• Iwas Bornready (3/30/2015)


    I've never yet learned to terminate a statement with a semi-colon and never failed to start the WITH without it.

    Then it's a perfect time to start fixing those bad habits.

    Gail Shaw
    Microsoft Certified Master: SQL Server, MVP, M.Sc (Comp Sci)
    SQL In The Wild: Discussions on DB performance with occasional diversions into recoverability

    We walk in the dark places no others will enter
    We stand on the bridge and no one may pass
  • Iwas Bornready (3/30/2015)


    I've never yet learned to terminate a statement with a semi-colon and never failed to start the WITH without it.

    Shame on your teacher πŸ˜‰

    Need an answer? No, you need a question
    My blog at https://sqlkover.com.
    MCSE Business Intelligence - Microsoft Data Platform MVP

  • GilaMonster (3/30/2015)


    Koen Verbeeck (3/30/2015)


    Such a bad habit to start a CTE with

    ;WITH

    I hate it πŸ˜€

    .This .It's a statement terminator .It has no place at the beginning of statements .I can't imagine anyone who writes front-end languages (C#, Java, C++, etc) ever even considering starting a statement with a terminator ?So why are we being so difficult about it and writing code that suggests to someone reading later that we don't even know the basic principals of programing languages

    .It hurts my eyes to see examples using a semi-colon to begin a CTE

    Jason...AKA CirqueDeSQLeil
    _______________________________________________
    I have given a name to my pain...MCM SQL Server, MVP
    SQL RNNR
    Posting Performance Based Questions - Gail Shaw[/url]
    Learn Extended Events

  • sipas (3/30/2015)


    Koen Verbeeck (3/30/2015)


    Such a bad habit to start a CTE with

    ;WITH

    I hate it πŸ˜€

    Nice question though, thanks Steve.

    +1 - maybe part of the answer should be promoting the correct way to write code, rather than the nasty workaround. Good question though.

    Give several answer options such as:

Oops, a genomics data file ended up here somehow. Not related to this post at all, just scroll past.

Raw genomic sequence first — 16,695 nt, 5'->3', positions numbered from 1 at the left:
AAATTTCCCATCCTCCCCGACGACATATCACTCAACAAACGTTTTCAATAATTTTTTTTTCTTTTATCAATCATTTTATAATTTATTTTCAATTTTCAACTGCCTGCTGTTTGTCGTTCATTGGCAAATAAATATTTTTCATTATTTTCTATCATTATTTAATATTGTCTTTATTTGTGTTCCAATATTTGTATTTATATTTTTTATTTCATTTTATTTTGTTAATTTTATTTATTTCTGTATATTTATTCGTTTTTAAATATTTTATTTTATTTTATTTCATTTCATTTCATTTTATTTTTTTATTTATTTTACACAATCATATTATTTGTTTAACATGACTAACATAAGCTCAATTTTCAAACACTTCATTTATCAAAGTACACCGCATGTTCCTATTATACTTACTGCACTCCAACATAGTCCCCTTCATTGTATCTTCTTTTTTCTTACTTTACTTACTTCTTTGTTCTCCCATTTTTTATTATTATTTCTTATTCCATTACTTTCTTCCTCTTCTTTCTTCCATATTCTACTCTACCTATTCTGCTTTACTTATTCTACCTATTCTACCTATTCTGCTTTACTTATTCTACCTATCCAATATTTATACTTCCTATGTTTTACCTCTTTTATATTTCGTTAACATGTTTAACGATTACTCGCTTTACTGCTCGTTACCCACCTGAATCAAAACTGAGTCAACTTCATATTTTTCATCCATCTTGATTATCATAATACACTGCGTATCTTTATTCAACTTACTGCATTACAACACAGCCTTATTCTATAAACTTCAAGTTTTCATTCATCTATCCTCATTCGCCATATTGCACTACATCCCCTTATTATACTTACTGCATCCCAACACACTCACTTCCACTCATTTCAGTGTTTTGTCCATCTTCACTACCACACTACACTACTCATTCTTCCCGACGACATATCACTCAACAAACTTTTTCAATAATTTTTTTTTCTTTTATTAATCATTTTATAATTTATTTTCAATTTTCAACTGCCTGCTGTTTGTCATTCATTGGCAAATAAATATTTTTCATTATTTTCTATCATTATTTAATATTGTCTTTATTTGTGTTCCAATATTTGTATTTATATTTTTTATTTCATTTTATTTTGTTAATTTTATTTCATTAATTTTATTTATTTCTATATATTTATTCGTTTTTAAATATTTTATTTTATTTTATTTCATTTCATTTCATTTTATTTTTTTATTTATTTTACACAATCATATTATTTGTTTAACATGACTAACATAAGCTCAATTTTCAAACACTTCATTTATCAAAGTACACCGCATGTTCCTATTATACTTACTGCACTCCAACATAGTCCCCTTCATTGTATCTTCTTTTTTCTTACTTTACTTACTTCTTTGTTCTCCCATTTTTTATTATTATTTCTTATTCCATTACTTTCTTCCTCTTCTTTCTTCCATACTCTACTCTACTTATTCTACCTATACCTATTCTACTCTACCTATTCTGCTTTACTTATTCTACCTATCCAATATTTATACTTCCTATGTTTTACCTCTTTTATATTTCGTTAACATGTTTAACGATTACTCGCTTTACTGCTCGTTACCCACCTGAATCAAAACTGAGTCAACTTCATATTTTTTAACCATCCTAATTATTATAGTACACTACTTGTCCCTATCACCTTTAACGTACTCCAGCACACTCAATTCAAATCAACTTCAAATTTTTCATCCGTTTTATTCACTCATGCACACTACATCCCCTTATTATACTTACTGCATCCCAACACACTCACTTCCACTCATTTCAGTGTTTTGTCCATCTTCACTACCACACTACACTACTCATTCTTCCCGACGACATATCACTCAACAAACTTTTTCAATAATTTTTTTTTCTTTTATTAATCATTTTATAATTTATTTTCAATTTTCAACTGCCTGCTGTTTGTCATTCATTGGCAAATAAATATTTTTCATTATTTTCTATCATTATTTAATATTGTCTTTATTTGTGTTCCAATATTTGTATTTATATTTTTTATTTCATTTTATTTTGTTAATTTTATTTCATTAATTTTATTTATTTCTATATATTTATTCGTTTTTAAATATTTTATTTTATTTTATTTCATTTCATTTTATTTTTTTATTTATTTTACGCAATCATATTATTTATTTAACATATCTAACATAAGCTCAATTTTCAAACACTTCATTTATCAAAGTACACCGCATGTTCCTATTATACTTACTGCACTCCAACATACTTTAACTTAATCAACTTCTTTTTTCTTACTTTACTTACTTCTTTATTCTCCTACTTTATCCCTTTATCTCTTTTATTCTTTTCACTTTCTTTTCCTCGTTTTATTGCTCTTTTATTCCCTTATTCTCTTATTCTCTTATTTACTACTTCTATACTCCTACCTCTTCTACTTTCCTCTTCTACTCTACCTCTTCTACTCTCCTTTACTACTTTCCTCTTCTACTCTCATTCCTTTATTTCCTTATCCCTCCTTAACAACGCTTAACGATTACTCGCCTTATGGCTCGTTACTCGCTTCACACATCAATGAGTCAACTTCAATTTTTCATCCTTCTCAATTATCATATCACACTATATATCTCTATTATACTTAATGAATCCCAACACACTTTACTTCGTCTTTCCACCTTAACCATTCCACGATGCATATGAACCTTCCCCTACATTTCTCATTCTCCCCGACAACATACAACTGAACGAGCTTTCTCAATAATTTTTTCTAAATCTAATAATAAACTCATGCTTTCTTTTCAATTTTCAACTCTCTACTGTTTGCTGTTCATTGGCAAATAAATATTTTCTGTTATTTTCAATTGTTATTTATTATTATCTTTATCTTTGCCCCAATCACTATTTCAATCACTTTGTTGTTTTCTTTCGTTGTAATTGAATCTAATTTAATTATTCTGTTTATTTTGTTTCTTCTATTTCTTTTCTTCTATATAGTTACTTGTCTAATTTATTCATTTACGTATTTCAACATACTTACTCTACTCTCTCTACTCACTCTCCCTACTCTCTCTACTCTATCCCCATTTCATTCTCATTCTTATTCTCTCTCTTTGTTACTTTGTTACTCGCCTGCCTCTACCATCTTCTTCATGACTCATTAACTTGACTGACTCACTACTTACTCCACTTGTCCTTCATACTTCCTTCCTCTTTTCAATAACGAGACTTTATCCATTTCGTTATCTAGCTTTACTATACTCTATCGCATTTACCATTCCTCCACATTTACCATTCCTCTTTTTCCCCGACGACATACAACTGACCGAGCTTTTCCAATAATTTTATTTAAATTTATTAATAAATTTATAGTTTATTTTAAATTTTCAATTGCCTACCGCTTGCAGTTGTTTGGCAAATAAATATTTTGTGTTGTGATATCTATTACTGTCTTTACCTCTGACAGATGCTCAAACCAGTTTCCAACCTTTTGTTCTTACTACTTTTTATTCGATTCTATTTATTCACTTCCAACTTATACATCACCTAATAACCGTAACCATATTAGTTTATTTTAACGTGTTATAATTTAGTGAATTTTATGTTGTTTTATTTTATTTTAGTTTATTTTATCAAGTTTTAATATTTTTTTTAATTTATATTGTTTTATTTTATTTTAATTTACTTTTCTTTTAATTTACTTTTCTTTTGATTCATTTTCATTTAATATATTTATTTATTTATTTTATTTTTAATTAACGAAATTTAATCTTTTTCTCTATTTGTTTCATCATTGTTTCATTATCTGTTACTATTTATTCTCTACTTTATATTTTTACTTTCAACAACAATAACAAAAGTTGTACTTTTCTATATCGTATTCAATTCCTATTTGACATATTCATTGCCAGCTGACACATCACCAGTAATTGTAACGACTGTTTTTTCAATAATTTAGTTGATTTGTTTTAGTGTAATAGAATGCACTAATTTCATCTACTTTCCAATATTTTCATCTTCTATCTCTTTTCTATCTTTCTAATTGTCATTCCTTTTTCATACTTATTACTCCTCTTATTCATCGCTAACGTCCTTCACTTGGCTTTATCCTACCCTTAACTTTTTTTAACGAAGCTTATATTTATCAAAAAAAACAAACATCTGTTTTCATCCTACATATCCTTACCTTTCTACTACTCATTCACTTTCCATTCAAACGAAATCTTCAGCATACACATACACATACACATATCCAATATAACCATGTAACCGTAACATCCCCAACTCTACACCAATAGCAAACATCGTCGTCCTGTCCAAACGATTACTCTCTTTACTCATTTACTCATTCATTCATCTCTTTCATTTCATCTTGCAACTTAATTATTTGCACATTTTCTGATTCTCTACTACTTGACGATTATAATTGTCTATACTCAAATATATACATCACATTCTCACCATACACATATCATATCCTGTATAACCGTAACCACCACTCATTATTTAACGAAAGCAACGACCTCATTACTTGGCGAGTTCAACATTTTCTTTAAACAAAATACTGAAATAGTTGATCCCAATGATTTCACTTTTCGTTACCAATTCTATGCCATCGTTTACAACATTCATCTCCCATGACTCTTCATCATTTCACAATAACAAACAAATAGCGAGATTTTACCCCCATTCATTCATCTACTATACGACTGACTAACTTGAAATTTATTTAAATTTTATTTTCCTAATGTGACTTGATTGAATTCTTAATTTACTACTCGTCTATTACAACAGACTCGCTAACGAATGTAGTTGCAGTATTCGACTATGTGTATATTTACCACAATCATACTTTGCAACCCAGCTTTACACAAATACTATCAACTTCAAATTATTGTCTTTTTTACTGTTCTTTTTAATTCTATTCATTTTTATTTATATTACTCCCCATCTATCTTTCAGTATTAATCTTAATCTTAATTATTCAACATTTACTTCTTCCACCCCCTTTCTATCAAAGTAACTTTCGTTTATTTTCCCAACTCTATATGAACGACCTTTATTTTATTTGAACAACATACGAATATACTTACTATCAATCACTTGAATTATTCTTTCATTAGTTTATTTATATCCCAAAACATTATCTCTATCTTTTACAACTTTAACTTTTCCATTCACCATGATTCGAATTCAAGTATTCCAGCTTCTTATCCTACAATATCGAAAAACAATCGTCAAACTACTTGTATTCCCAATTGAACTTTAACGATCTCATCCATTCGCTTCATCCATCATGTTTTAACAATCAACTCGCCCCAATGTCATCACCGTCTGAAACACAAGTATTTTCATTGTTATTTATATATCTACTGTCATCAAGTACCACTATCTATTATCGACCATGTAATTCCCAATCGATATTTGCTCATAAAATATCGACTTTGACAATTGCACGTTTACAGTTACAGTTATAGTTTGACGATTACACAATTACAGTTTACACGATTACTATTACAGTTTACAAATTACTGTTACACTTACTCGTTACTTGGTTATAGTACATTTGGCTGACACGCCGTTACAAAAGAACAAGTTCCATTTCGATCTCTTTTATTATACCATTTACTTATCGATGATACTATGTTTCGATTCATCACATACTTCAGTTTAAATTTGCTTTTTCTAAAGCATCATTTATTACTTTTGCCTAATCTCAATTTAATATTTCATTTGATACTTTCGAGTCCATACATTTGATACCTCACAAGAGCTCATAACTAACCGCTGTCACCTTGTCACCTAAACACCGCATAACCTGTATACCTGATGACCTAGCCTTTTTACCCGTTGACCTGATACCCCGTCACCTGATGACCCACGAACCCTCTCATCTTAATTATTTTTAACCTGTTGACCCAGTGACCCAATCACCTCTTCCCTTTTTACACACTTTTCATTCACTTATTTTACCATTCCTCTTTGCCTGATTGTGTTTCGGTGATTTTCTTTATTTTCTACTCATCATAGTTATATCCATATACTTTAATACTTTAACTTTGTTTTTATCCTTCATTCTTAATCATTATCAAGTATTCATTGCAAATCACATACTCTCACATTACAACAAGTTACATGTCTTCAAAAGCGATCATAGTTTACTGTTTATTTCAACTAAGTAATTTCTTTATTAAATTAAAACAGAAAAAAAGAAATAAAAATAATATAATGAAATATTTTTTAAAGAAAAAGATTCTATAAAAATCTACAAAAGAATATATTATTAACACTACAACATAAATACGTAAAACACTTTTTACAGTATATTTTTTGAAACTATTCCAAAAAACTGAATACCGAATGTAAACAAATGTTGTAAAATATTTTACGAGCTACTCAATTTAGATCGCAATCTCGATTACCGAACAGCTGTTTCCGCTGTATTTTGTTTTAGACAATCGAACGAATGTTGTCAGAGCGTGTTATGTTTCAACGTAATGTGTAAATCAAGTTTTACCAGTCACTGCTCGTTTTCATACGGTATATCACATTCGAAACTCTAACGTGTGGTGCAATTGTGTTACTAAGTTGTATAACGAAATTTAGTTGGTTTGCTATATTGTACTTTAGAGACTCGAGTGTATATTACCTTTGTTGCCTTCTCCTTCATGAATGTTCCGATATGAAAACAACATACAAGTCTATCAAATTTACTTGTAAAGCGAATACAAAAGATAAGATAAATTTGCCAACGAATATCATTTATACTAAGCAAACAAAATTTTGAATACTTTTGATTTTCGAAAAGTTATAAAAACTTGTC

;WITH somecte ...

    WITH somecte ...

    BEGIN

    WITH Seomcte ...

    END

    ...

    GO

    WITH somecte...

    Then ask them to pick the 1 that is WRONG.

    Jason...AKA CirqueDeSQLeil
    _______________________________________________
    I have given a name to my pain...MCM SQL Server, MVP
    SQL RNNR
    Posting Performance Based Questions - Gail Shaw[/url]
    Learn Extended Events

  • Eirikur Eiriksson (3/30/2015)


    ;With due respect, additional and extra semicolons between statements will not cause any problems and CTE statements will run, without the semicolon it will not.

    😎

    A CTE will run without a semi-colon too. It just fails when/if there are multiple code segments in the same batch that have not been properly terminated.

    Jason...AKA CirqueDeSQLeil
    _______________________________________________
    I have given a name to my pain...MCM SQL Server, MVP
    SQL RNNR
    Posting Performance Based Questions - Gail Shaw[/url]
    Learn Extended Events

  • Iwas Bornready (3/30/2015)


    I've never yet learned to terminate a statement with a semi-colon and never failed to start the WITH without it.

    Not terminating statements with a semicolon is not only poor coding practice, it's also deprecated. In some future version, you'll be required to terminate your statements with a semicolon if you want them to work. In my opinion, this is as it should be.

  • Koen Verbeeck (3/30/2015)


    Such a bad habit to start a CTE with

    ;WITH

    I hate it :-D/quote]

    I totally agree! This leads to sloppy code development and debugging nightmares. Besides, it's ANSI standard to use semi-colon terminators and although SQL Server doesn't impose that at this time, it's a good habit to get into especially when you have to work in other RDBMS environments as well that do require them.

  • Eirikur Eiriksson (3/30/2015)


    ;With due respect, additional and extra semicolons between statements will not cause any problems and CTE statements will run, without the semicolon it will not.

    😎

    I beg to differ.

    IF 'You'='Say so'

    ;WITH CTE AS(SELECT 1 n)

    SELECT *

    FROM CTE

    GO

    CREATE VIEW WillItBreak

    AS

    ;WITH CTE AS(SELECT 1 n)

    SELECT *

    FROM CTE

    GO

    Luis C.
    General Disclaimer:
    Are you seriously taking the advice and code from someone from the internet without testing it? Do you at least understand it? Or can it easily kill your server?

    How to post data/code on a forum to get the best help: Option 1 / Option 2